Thu, 13 Oct 1994

NGOs vow to fight for people's sake at APEC

JAKARTA (JP): International non-governmental organizations promised yesterday to help make the institutionalization of the Asia-Pacific (APEC) forum benefit business and the masses equally.

NGOs in the Asia-Pacific region will try to influence decision makers in the 18 APEC member countries to make sure that the masses will benefit from the cooperation, M.S. Zulkarnaen, Director of the Indonesian Forum for Environment (Walhi) said.

In a press conference at the office of the International NGO Forum on Indonesian Development (INFID), he said the NGOs would air their views on crucial issues at the APEC meetings in Jakarta and Bogor next month.

"Our main concerns will be the responsibility of governments in ending injustices and environmental destruction resulting from the new mechanisms within APEC, the economic rights of small- scale economies and low-paid labor and the preservation of the environment and natural resources," he said.

He added that NGOs from the Asia-Pacific countries would formulate a country report compiling these issues.

Among the NGOs which will help INFID in the lobbying activities are the Bangkok-based Asia Cultural Forum on Development and the Australian Council for Foreign Aid.

Some 20 foreign and local NGOs will take part in the activities, which consist of holding discussions in each individual country and lobbying, both at home and in Jakarta.

Zulkarnaen explained that the NGOs dropped their original plan to hold parallel gatherings during the APEC meetings due to a shortage of funds.

Abdul Hakim Garuda Nusantara, Director of the Agency for the Study of Community Advocacy (LSAM), said NGOs would insist on regulating the standards of labor protection in APEC member countries and see to it that the same environmental issues become the concern of all NGOs alike.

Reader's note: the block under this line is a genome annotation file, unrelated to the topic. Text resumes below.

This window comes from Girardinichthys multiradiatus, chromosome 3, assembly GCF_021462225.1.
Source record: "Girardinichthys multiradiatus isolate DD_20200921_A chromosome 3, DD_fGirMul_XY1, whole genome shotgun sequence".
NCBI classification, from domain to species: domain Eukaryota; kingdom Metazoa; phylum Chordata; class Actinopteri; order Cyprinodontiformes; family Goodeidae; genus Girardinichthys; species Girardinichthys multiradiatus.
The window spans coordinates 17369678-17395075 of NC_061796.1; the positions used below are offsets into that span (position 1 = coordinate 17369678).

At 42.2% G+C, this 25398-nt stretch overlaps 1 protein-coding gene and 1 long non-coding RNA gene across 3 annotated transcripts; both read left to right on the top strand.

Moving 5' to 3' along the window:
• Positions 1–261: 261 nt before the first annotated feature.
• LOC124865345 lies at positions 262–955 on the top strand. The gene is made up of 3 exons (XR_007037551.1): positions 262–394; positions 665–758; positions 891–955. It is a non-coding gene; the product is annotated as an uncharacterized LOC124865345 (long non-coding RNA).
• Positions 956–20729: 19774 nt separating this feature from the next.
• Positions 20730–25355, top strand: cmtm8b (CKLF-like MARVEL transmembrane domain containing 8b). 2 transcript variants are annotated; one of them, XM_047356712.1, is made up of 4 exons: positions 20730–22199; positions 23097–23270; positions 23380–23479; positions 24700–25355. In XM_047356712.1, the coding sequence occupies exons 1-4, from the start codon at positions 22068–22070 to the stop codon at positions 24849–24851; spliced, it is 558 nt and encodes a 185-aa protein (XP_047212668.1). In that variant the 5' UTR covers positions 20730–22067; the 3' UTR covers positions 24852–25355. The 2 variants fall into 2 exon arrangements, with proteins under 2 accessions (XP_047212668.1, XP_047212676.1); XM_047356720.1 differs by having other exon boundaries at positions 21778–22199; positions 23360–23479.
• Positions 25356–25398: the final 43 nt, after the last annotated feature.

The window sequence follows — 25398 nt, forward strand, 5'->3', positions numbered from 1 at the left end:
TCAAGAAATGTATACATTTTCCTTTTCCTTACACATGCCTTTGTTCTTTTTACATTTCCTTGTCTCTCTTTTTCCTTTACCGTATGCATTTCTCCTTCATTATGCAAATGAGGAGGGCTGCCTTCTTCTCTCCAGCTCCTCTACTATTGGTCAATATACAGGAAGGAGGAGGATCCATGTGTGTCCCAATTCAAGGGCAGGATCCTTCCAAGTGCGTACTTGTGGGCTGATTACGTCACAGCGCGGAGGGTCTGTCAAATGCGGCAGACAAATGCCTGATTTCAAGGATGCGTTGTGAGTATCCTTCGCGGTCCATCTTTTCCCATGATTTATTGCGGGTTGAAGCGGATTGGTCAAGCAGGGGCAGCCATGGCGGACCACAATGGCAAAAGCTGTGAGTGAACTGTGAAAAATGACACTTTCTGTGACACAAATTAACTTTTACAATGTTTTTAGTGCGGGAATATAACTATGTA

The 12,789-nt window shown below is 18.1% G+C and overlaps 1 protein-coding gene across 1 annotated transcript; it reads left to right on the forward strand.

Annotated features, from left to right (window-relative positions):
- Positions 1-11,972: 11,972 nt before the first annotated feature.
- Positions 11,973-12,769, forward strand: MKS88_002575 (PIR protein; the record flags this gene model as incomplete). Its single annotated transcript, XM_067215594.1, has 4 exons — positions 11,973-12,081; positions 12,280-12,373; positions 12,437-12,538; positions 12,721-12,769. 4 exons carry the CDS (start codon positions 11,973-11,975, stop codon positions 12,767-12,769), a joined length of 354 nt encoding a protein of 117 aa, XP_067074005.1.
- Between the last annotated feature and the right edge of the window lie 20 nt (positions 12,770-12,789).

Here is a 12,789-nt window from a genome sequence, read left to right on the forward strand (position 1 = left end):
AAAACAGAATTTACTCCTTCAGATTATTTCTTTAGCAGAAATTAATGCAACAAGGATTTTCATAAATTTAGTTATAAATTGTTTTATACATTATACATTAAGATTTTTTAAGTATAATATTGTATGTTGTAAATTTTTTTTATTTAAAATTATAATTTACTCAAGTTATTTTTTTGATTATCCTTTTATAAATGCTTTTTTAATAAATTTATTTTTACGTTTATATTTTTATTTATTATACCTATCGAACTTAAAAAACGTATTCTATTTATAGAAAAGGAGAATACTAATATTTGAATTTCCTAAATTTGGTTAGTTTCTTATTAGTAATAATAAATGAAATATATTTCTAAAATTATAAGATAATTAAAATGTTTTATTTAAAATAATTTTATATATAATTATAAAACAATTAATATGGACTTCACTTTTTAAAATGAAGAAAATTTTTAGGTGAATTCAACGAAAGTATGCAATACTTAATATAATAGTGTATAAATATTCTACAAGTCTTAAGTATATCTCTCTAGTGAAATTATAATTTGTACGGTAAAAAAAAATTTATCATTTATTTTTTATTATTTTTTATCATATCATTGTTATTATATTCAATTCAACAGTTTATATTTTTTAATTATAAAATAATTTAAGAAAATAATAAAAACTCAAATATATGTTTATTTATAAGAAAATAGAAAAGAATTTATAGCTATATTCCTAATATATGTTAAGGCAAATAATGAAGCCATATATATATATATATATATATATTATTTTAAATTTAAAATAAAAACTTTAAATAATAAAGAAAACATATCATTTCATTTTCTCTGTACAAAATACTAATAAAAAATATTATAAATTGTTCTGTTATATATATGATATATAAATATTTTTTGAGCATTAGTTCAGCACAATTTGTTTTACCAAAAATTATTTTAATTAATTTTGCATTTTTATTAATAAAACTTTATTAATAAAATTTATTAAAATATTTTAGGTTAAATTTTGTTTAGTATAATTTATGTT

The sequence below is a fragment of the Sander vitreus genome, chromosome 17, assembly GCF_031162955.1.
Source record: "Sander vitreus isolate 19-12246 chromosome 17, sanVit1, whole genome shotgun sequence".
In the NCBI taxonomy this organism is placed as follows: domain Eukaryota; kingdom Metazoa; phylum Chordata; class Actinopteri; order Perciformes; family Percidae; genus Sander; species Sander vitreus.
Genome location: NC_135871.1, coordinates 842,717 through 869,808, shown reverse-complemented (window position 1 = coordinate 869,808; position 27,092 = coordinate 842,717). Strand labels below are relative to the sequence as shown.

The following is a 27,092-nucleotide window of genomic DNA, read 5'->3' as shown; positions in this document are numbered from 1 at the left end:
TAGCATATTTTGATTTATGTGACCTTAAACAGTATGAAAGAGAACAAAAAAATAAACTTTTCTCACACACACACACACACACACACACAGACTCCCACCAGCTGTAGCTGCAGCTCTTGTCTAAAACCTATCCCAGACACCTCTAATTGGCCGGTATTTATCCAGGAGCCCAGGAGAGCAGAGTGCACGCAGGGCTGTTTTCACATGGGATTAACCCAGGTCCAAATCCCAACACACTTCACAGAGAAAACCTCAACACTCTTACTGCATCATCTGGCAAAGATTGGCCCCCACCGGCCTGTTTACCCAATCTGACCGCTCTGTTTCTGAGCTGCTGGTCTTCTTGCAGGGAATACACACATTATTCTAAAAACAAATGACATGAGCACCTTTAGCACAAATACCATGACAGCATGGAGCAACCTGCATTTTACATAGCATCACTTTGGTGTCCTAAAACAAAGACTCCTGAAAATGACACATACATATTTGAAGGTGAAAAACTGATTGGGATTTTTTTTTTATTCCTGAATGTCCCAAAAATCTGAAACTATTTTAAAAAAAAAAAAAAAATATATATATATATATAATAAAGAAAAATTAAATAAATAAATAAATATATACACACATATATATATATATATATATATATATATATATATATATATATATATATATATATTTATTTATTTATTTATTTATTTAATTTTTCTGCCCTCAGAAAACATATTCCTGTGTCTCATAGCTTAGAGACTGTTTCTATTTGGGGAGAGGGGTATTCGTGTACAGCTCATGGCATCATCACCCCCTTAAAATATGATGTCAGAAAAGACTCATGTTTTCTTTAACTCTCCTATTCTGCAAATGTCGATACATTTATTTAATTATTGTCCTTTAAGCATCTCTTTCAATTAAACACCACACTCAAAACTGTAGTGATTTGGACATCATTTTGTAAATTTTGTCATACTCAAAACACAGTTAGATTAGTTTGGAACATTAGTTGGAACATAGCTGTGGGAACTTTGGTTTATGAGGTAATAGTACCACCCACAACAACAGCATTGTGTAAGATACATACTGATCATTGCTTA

"We have to make sure that certain pesticides which are forbidden and no longer produced in an industrialized country are not dumped on developing countries," he said citing an example.

Hakim said that the focus of the NGOs' activities are to assure that capital flow would not undermine national sovereignty in the country of destination.

While all APEC members, as a business community, were against linking human rights and environmental issues to trade matters, Indonesian NGOs in particular are more interested in seeing that discussions on international trade and trade liberalization encourage the recognition of economic, social and cultural rights of the people.

Zulkarnaen said that NGOs would in the future institutionalize themselves to become a permanent instrument which would directly monitor the investment activities within APEC countries as well as its social-economic aspects.

He acknowledged, however, that this would not be an easy job because NGOs were more often considered as "outsiders".

The only government which strongly approves of NGOs' participation in APEC is Canada, while China and Singapore are strongly opposed.

"We may become an institutionalized body but we are very aware that we are in a difficult position. But we are confident and we do not need money from the business community," he said.

Japanese, New Zealand, Canadian and Australian NGOs are among those which strongly favor the institutionalization of NGOs.(pwn)